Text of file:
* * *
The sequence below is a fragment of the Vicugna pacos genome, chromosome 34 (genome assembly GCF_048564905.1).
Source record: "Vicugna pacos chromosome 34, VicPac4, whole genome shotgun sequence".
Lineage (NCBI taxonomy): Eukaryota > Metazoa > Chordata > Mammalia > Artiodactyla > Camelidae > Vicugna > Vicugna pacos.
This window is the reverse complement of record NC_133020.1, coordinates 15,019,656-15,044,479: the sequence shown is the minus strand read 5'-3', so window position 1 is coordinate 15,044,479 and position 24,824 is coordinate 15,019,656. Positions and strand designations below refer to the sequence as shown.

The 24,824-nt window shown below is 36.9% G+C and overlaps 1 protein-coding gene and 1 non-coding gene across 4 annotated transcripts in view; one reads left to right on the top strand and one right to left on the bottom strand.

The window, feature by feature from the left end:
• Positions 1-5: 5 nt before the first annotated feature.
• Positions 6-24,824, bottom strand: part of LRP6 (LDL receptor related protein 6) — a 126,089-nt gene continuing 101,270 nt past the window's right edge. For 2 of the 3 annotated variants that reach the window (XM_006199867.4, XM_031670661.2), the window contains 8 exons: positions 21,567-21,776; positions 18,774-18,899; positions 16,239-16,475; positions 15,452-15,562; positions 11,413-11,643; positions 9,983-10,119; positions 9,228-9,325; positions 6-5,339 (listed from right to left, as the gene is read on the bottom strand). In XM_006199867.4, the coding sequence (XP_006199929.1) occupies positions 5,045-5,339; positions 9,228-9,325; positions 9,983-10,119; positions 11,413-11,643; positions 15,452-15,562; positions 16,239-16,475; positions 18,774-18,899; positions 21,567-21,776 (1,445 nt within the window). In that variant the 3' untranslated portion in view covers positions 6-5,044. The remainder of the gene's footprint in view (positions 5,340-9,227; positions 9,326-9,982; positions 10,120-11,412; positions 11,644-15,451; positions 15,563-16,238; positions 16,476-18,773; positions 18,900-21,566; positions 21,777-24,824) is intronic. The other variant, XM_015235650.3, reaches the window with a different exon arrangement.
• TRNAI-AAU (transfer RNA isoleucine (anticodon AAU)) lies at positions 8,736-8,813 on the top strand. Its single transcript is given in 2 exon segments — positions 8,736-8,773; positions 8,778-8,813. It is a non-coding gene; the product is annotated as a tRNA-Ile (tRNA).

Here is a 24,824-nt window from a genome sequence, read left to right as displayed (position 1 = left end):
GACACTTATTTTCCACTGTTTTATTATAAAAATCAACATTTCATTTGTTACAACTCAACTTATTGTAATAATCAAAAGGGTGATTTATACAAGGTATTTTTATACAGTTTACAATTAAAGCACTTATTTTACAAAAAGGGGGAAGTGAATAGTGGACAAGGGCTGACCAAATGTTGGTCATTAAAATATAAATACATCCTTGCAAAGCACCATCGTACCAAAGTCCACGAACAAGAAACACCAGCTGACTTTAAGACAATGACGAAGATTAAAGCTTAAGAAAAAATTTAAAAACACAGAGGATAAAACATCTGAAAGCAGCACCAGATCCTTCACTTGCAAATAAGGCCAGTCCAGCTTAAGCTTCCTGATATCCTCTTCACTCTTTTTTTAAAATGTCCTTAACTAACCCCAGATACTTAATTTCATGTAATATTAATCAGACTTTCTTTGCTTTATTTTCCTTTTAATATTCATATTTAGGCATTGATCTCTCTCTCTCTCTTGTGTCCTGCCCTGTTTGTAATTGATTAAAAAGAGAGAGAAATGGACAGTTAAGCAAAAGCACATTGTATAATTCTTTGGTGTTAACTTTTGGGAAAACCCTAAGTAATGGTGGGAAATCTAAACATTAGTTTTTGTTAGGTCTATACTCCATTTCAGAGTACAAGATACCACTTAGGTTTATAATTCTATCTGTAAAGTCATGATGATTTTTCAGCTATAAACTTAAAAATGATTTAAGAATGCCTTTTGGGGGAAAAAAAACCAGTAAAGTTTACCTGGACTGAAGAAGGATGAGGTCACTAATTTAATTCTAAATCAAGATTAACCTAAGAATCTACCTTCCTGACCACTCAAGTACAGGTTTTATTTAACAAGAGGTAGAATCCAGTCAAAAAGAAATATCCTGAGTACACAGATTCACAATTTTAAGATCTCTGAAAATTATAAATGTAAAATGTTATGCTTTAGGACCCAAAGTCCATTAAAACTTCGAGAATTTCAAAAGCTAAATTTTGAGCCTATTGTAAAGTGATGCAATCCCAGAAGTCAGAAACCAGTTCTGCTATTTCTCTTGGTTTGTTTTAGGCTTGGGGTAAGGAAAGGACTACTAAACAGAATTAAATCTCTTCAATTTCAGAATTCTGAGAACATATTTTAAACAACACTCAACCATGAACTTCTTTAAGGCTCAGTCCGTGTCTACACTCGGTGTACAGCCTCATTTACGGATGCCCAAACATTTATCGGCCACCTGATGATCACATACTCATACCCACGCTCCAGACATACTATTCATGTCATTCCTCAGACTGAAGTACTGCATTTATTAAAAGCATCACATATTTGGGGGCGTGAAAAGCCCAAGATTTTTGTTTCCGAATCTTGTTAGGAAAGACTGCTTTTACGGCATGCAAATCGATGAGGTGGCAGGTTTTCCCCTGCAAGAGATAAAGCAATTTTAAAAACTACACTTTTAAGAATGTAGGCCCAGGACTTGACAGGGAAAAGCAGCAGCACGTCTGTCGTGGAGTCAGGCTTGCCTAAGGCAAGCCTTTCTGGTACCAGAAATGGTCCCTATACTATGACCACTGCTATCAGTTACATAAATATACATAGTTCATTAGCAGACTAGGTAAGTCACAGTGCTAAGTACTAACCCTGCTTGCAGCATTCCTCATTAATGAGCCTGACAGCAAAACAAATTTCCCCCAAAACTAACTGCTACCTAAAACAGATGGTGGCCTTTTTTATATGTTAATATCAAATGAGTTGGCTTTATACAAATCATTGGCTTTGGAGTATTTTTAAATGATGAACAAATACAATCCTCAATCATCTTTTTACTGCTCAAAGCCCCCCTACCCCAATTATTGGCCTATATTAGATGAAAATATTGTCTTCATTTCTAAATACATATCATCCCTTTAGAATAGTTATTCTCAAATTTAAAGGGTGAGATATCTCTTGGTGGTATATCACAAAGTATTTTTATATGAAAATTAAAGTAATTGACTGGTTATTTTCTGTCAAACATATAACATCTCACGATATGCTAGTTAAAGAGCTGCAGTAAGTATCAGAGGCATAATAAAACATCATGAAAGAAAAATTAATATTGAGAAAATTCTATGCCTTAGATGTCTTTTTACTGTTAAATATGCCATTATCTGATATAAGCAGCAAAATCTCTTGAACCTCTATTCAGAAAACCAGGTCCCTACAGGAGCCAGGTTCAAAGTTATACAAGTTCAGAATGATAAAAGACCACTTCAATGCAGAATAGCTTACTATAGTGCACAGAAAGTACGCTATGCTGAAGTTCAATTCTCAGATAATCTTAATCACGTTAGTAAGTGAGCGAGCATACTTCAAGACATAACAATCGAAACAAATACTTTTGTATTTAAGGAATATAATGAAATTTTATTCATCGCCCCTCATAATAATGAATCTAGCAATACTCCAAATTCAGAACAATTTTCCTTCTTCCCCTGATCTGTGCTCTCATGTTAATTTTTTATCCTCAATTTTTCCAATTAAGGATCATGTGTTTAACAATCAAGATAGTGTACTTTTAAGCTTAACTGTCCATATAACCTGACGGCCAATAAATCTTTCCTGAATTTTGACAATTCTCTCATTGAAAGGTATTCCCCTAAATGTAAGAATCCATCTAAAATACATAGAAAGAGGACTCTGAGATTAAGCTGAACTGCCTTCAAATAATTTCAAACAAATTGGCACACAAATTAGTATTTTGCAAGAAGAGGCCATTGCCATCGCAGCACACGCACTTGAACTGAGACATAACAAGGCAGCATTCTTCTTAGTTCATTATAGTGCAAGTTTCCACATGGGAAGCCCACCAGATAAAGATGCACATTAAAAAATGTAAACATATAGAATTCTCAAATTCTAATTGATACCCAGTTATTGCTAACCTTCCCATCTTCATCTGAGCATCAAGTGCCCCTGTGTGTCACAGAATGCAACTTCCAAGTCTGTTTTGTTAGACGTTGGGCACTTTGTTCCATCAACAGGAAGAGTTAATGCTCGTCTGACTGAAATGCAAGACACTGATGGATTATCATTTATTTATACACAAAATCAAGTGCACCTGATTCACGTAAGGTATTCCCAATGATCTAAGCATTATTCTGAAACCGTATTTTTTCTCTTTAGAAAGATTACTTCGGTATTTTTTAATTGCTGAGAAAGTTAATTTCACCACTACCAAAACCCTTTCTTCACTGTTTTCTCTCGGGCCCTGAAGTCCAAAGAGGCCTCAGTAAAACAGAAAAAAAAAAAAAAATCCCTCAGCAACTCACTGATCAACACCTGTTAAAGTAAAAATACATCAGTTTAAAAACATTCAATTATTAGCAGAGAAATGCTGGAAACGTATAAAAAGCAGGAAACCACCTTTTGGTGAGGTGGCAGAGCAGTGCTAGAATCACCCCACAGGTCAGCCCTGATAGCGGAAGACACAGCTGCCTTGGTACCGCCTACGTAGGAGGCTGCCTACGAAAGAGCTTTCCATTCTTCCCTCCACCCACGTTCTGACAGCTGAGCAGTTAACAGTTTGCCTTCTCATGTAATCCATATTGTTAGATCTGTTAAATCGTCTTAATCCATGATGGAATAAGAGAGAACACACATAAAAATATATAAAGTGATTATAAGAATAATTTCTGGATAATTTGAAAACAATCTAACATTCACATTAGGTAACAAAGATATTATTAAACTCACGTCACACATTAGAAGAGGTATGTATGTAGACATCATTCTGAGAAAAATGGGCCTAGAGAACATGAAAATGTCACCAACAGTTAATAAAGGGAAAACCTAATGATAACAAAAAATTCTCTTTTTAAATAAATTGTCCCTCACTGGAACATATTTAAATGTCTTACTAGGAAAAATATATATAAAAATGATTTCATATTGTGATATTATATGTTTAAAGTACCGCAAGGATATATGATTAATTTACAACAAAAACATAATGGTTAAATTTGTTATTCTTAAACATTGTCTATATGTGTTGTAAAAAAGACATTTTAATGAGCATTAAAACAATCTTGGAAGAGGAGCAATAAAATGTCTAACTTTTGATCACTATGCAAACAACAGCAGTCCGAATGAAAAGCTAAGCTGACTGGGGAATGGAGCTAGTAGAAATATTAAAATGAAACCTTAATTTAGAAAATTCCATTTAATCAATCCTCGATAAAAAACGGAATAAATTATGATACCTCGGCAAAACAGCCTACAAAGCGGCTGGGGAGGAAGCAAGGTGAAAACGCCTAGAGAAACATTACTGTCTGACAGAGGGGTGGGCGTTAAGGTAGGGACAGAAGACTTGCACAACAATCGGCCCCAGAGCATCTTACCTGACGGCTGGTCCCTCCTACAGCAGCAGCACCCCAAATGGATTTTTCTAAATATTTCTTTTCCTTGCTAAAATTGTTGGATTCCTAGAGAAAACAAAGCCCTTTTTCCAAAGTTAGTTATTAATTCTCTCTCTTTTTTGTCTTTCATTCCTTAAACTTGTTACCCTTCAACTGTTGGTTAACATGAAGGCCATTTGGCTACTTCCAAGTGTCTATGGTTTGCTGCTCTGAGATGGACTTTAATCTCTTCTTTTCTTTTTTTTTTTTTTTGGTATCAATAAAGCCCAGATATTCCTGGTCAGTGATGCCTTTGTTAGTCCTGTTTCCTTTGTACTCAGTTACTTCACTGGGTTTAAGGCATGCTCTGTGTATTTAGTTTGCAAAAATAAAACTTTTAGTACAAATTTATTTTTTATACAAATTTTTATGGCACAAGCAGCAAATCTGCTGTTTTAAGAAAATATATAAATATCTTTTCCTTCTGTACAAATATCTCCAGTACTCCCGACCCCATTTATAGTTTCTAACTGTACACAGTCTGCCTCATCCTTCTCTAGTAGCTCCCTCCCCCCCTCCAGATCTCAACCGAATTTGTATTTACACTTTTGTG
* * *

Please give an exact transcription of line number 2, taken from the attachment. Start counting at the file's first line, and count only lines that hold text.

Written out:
Source record: "Vicugna pacos chromosome 34, VicPac4, whole genome shotgun sequence".